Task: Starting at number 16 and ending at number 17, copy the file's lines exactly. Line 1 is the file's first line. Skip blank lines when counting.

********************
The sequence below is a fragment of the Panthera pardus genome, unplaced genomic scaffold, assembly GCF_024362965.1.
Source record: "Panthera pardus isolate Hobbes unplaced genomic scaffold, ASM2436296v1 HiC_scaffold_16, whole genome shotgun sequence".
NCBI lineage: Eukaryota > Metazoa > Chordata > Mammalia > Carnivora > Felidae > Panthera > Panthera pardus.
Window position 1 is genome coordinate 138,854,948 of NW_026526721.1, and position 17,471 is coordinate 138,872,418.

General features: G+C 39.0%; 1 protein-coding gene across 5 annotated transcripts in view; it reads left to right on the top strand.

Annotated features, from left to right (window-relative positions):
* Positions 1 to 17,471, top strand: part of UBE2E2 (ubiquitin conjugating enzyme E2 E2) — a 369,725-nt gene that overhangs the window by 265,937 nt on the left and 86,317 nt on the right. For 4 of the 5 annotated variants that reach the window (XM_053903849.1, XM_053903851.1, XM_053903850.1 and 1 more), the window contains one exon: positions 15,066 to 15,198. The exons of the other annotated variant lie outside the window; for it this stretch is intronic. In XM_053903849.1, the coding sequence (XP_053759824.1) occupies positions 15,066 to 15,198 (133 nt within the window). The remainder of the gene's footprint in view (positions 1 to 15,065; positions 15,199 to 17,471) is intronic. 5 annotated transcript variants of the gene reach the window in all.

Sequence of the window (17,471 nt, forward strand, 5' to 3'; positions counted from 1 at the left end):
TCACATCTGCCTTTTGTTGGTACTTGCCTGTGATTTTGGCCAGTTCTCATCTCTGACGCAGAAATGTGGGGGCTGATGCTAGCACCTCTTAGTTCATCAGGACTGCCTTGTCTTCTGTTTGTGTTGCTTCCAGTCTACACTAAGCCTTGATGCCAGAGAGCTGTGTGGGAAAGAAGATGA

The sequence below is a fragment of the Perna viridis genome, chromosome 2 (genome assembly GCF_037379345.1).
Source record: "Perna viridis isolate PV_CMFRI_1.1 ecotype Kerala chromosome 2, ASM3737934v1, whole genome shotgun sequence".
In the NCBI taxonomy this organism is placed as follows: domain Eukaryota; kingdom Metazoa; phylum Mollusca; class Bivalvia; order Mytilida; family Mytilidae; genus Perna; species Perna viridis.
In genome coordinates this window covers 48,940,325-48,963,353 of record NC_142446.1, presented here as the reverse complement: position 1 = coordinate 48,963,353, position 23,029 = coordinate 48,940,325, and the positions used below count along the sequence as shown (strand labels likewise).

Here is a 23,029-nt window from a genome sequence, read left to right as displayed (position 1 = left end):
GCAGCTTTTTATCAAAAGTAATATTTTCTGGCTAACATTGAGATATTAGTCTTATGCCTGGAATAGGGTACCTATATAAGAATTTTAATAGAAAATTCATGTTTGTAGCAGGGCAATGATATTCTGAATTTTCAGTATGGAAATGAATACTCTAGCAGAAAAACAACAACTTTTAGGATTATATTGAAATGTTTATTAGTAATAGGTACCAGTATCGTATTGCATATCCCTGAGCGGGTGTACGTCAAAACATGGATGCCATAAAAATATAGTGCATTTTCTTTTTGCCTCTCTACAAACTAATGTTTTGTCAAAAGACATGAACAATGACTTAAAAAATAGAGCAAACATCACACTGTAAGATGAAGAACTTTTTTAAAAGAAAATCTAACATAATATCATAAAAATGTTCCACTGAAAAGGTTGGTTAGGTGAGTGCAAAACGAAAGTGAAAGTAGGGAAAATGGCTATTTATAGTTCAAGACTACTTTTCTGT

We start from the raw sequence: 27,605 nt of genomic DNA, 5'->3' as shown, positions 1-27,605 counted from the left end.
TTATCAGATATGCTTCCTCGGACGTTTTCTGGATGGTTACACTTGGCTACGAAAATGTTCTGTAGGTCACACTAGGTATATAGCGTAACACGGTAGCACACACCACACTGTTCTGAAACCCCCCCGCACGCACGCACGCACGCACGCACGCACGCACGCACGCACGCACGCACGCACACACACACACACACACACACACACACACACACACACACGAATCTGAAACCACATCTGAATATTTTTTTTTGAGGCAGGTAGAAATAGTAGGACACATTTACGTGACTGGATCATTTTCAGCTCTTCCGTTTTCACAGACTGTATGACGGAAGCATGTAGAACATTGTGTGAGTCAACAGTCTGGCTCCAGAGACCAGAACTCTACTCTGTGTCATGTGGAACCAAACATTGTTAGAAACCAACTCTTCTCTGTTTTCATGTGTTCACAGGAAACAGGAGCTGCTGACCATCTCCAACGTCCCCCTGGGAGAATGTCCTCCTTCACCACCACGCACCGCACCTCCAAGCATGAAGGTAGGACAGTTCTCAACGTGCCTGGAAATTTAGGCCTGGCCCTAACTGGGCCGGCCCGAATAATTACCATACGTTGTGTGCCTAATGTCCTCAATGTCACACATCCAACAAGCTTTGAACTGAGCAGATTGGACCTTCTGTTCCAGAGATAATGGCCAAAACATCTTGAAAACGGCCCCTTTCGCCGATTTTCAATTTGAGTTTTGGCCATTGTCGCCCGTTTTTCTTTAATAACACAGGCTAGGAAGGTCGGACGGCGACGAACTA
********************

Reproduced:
We start from the raw sequence: 27,605 nt of genomic DNA, 5'->3' as shown, positions 1-27,605 counted from the left end.
TTATCAGATATGCTTCCTCGGACGTTTTCTGGATGGTTACACTTGGCTACGAAAATGTTCTGTAGGTCACACTAGGTATATAGCGTAACACGGTAGCACACACCACACTGTTCTGAAACCCCCCCGCACGCACGCACGCACGCACGCACGCACGCACGCACGCACGCACGCACGCACACACACACACACACACACACACACACACACACACACACGAATCTGAAACCACATCTGAATATTTTTTTTTGAGGCAGGTAGAAATAGTAGGACACATTTACGTGACTGGATCATTTTCAGCTCTTCCGTTTTCACAGACTGTATGACGGAAGCATGTAGAACATTGTGTGAGTCAACAGTCTGGCTCCAGAGACCAGAACTCTACTCTGTGTCATGTGGAACCAAACATTGTTAGAAACCAACTCTTCTCTGTTTTCATGTGTTCACAGGAAACAGGAGCTGCTGACCATCTCCAACGTCCCCCTGGGAGAATGTCCTCCTTCACCACCACGCACCGCACCTCCAAGCATGAAGGTAGGACAGTTCTCAACGTGCCTGGAAATTTAGGCCTGGCCCTAACTGGGCCGGCCCGAATAATTACCATACGTTGTGTGCCTAATGTCCTCAATGTCACACATCCAACAAGCTTTGAACTGAGCAGATTGGACCTTCTGTTCCAGAGATAATGGCCAAAACATCTTGAAAACGGCCCCTTTCGCCGATTTTCAATTTGAGTTTTGGCCATTGTCGCCCGTTTTTCTTTAATAACACAGGCTAGGAAGGTCGGACGGCGACGAACTA